When people discuss the hardest part of authorship, it is often said that it is far easier to have an idea than it is to consistently put pen to paper and write it into fruition. In other words, the tedious task of long-haul writing is the most difficult part of creating a story.
However, to me the overlooked difficulty comes after this, in the editing stage.
I find it inexplicably challenging to change my writing once it has been put down on the page. Self-editing rarely reaps much change for me. Perhaps this is because I understand exactly why it felt crucial to choose my existing tone and sentence structure and my thinking is unlikely to have changed. But it is when someone else edits my work that I find it most excruciating.
This is true even of non-creative writing.
Recently, when my girlfriend was editing my CV (very helpfully, I may add) I had to force myself to stand outside and avoid my laptop – such is my urge to resist changes to my writing.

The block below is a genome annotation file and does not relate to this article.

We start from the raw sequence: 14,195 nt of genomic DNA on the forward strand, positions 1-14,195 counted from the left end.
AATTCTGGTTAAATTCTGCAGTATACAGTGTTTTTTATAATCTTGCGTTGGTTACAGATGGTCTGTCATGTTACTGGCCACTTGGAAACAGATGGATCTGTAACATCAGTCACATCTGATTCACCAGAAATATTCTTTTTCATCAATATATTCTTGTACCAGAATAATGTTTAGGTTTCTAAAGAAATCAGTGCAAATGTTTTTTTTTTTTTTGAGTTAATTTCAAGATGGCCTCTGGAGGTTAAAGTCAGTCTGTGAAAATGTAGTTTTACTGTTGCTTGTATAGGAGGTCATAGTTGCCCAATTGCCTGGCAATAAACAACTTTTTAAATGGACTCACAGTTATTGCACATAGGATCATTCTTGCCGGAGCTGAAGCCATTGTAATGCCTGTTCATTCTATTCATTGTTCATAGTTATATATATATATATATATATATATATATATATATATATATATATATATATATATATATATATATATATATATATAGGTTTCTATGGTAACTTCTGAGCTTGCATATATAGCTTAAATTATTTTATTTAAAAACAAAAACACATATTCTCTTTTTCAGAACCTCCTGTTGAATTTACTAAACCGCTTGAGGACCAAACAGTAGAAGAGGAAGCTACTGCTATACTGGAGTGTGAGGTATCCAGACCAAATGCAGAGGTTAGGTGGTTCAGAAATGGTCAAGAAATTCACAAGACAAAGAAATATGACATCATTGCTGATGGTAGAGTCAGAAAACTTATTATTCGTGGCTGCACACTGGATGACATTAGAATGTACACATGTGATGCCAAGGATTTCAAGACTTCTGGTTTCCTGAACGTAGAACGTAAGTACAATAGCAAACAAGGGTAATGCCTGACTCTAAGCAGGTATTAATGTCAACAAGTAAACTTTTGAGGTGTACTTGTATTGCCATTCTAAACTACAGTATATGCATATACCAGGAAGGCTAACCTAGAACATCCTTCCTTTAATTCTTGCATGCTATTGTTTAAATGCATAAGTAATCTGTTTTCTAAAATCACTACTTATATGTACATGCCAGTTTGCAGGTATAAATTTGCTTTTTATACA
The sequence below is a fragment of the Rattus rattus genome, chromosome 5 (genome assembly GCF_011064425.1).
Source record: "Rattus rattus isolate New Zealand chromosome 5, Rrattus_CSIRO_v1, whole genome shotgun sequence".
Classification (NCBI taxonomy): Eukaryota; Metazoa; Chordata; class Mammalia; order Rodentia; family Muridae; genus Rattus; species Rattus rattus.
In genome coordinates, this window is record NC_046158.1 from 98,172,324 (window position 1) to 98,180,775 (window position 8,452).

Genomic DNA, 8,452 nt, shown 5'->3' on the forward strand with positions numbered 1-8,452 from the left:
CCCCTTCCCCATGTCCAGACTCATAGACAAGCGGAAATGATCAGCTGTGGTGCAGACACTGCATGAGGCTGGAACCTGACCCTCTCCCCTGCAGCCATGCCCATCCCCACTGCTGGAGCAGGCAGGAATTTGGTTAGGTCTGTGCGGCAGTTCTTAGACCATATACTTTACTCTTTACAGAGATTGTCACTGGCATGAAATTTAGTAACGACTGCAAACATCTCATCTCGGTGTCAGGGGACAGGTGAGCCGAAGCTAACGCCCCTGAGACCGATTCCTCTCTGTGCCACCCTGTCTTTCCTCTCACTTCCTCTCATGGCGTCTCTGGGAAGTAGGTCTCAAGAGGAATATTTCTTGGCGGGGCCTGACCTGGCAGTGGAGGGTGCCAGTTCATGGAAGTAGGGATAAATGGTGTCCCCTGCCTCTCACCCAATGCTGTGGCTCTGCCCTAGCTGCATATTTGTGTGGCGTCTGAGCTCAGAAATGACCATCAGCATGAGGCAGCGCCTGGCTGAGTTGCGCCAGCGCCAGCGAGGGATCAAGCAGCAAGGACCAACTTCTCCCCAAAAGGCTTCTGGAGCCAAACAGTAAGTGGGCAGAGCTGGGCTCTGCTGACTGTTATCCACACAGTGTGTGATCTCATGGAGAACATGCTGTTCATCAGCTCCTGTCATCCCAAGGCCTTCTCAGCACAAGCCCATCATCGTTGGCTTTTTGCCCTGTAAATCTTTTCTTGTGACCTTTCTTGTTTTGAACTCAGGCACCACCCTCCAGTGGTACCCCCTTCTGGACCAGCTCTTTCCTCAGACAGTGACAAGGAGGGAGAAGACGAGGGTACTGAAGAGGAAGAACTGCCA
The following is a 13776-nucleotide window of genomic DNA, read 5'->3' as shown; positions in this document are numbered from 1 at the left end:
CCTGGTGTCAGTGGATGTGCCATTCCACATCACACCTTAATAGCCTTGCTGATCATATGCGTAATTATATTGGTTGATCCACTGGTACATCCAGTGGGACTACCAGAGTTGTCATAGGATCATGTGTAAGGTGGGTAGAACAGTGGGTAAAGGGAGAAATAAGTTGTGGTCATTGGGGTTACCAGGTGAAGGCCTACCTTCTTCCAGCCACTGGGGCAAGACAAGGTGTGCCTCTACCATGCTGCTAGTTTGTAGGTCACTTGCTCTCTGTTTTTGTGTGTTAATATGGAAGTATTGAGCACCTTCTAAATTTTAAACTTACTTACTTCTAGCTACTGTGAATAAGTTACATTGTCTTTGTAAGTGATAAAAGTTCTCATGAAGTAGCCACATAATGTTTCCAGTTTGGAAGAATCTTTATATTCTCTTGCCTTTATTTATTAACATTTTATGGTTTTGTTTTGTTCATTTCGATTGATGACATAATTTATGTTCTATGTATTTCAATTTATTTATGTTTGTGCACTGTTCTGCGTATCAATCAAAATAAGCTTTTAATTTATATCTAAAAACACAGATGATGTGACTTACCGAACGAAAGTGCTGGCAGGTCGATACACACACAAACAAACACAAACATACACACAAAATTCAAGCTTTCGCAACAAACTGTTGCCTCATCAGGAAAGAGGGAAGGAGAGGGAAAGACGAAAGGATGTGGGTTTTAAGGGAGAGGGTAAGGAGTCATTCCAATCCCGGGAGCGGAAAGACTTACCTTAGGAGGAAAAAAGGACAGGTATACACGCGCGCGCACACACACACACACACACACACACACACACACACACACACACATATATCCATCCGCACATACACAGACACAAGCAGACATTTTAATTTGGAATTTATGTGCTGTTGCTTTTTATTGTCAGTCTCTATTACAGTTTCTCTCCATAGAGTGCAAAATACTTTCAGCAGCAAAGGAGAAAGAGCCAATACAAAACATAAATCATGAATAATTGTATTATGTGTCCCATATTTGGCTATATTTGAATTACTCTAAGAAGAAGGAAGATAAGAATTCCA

When it comes to creative writing, I find this even harder.
A poetry writing seminar I had last term involved the professor and other students in the group critiquing one of my poems. Ludicrously, I felt their comments almost physically, and had to restrain my self from responding at every turn.
I suppose such dramatic responses are to be expected from the type of person who would attend a poetry writing seminar at all. But I do wonder if this strength of feeling regarding editing stems from something more universal in writers.
There is something deeply personal encapsulated in writing, especially of the creative kind. The page becomes an unself-conscious place of expression which much of the time does not expect an audience, much less a critical one. In such a context it is no wonder that useful and well-meaning advice can feel like a personal attack, even when our logical brains know it is anything but.
However, what can be forgotten in all this sensitivity is the value of a detailed and thoughtful new perspective on work that is too close to home to filter through ourselves. A fresh pair of eyes is able to appreciate the beauty in your work that you can no longer see, as well its flaws.
It may be painful, but being open to the opinion of others allows our work to be more nuanced, more universal and better thought through; an open window lets in both sun and rain. (Note from editor: this ending is too pretentious).
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